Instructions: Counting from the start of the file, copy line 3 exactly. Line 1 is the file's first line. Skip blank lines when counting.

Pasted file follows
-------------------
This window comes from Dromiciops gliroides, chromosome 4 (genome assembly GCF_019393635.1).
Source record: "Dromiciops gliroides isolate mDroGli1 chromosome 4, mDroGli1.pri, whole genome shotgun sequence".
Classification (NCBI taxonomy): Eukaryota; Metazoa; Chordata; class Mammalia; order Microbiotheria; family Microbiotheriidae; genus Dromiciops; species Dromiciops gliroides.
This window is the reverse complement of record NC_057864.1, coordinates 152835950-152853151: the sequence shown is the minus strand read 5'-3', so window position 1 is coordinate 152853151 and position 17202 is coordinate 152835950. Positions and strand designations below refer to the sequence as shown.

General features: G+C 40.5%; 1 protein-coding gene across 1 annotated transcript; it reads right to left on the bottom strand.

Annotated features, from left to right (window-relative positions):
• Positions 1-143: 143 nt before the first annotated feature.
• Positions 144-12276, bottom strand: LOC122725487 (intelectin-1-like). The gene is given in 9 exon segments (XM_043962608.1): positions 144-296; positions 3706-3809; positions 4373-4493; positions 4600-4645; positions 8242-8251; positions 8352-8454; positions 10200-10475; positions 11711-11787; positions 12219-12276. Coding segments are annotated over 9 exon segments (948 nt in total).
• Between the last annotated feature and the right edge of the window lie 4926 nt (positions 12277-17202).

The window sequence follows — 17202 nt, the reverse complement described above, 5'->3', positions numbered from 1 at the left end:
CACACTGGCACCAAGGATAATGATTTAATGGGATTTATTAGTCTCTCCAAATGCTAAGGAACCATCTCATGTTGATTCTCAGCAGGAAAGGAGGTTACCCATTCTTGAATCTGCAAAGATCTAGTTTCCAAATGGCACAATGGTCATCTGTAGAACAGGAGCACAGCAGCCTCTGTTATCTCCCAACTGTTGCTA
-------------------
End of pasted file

Classification (NCBI taxonomy): Eukaryota; Metazoa; Chordata; class Mammalia; order Microbiotheria; family Microbiotheriidae; genus Dromiciops; species Dromiciops gliroides.